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Taiwan at the Crossroads

Chuan Lyu Lectures
University of Cambridge

Subject: Taiwan at the Crossroads

3:00PM, Wendesday, Nov 22, 2000
at the Faculty of Oriental Studies
University of Cambridge



Subject: Taiwan at the Crossroads By: Dr. Lee Yuan-Tseh President, Academia Sinica of Taiwan      Chairman, ladies and gentlemen. It is my great honor to come here to give a talk to you this afternoon.About seven years ago, after living in the United States for 32 years, I returned to Taiwan where I was born. It was neither the ancient Chinese belief that "All fallen leaves should return and nourish their roots", so-called , nor the call of my homeland that urged me to return. I did feel that I had become old or mature enough to offer substantial help to the people in Taiwan, where the society is in the process of transforming from an authoritarian to a democratic system. And I thought I might also provide some assistance and promote the cooperation for the development of science and education in Asian countries.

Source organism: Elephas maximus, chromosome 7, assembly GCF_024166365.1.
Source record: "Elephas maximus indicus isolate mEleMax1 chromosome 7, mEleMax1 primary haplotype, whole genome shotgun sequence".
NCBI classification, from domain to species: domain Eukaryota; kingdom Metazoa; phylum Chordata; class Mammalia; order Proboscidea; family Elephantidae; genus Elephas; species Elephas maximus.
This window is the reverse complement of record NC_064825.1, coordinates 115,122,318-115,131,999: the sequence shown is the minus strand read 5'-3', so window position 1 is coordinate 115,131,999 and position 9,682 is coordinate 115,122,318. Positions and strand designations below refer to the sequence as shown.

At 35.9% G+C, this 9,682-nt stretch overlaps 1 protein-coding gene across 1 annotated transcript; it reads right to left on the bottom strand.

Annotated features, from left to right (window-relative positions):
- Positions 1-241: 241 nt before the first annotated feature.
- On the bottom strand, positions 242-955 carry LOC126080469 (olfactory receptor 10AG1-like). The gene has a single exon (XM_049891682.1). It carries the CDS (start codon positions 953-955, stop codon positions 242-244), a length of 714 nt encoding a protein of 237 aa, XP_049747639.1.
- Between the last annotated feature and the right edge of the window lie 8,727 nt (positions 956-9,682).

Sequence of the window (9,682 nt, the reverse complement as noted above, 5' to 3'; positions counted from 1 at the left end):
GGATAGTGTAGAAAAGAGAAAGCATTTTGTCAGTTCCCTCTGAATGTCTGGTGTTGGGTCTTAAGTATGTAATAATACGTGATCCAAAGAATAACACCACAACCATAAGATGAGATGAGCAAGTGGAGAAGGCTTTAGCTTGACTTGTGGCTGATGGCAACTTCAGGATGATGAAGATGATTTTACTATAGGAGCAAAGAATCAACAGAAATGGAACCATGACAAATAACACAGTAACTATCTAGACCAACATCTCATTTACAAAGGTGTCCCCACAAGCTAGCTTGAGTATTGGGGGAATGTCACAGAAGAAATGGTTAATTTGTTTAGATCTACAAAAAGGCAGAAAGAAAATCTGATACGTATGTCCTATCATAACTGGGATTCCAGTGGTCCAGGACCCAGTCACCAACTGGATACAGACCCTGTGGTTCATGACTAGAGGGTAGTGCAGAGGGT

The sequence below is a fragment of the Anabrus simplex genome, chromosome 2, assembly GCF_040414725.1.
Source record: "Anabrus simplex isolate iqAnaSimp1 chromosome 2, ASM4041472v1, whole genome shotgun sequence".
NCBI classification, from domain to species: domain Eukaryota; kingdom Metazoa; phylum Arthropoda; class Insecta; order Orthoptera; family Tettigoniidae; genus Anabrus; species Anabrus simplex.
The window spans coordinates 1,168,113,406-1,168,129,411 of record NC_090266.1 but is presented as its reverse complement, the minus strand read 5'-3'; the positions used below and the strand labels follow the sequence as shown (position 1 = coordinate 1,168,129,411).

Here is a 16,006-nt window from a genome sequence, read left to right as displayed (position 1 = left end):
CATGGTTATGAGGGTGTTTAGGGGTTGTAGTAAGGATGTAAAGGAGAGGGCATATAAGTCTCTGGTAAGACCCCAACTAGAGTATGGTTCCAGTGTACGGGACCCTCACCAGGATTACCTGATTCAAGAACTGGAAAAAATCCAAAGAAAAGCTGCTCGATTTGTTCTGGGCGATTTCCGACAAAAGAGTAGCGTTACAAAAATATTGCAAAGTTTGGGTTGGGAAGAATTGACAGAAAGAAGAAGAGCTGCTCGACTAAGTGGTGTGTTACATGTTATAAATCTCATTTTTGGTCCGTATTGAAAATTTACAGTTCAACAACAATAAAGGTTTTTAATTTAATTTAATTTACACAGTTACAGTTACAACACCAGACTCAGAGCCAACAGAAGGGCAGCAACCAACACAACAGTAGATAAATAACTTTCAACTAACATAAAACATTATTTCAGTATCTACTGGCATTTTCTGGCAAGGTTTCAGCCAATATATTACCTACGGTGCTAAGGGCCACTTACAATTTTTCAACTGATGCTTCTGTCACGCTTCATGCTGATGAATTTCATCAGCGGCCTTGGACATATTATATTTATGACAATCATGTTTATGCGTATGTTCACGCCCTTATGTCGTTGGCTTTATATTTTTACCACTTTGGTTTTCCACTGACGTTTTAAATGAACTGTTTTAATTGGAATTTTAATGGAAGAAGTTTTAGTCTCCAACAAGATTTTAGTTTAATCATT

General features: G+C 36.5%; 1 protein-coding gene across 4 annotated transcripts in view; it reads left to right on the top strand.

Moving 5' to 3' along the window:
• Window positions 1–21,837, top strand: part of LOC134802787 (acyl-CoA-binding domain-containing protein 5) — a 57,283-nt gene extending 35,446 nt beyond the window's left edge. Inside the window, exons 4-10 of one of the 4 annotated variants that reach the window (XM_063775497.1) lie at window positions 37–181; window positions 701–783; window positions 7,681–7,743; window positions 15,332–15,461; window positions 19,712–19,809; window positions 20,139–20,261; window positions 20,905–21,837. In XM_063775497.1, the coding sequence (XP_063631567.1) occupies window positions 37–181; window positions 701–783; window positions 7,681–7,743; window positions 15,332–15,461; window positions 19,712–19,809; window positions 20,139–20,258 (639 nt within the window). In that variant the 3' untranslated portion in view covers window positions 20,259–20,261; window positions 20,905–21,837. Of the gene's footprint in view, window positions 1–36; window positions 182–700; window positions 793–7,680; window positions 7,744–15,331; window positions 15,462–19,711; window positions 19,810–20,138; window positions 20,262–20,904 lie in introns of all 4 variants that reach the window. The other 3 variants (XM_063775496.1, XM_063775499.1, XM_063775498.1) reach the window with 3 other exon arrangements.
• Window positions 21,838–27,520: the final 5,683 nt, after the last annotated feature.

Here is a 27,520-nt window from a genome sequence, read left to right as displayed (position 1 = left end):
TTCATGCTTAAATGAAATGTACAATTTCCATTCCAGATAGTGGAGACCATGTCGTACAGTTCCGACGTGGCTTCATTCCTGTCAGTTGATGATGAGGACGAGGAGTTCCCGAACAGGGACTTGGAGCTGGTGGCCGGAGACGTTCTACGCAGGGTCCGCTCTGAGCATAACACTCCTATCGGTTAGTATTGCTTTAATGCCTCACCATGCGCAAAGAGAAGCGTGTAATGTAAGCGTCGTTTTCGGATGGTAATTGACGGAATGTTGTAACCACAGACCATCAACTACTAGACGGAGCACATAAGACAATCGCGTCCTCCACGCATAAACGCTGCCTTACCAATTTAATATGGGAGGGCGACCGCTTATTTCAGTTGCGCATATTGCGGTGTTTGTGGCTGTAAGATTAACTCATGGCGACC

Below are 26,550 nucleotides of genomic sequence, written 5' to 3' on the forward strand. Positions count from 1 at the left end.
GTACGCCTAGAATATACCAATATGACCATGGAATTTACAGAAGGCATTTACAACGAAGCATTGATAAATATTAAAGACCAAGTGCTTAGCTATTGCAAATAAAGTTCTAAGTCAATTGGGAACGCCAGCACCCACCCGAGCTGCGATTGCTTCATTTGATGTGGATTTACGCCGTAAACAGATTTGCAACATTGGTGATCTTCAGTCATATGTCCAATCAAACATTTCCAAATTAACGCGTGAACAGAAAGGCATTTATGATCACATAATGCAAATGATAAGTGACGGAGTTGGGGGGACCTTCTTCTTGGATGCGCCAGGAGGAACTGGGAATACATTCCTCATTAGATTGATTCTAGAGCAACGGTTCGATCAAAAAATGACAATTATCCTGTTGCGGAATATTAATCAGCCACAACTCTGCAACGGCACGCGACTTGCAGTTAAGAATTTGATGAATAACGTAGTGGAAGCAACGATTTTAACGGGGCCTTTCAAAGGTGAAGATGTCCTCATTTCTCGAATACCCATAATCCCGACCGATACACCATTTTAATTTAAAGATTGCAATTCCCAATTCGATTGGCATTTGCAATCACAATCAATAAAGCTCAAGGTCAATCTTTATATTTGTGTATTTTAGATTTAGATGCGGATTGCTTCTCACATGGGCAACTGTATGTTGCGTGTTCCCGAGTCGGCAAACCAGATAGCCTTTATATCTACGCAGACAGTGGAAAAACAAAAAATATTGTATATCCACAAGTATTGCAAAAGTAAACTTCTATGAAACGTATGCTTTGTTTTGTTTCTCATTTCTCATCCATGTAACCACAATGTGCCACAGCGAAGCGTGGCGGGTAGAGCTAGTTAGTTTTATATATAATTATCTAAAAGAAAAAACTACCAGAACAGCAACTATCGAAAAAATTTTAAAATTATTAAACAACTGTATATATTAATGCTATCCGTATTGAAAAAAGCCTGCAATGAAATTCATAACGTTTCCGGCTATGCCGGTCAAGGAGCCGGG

In 1895 Taiwan was ceded to Japan by the Treaty of Shimonoseki (). Under the colonial rule of Japan, the people of Taiwan suffered deeply from the rule of a different nation.  They were oppressed and subjected to discrimination and inequality of opportunity.  As a result, the collective spirit of Taiwanese people longed to drive the foreign rulers out.  During that period, the Japanese rulers strictly enforced a policy of identifying with Japan and Taiwan's culture was suppressed.  Taiwan's aboriginal and mainlanders' cultures brought over from the Mainland by the immigrants in the middle of Ming and beginning of Ch'ing Dynasties were all stifled.  As a consequence, this had left a deep cultural scar.  In the last years of World War II, the Allies forces began bombarding Taiwan for over a period of almost two years.  Taiwan's military and industrial facilities and metropolitan areas were seriously damaged.   The majority of people fled to the mountainous areas had experienced the harshness of war in delirious and destitute circumstances.  After World War II, having experienced the calamity of war and hardship of 50 years of colonial rule, the Taiwanese people finally were able to return to the embrace of their motherland.  And they embraced this prospect with great excitement and anticipation. 

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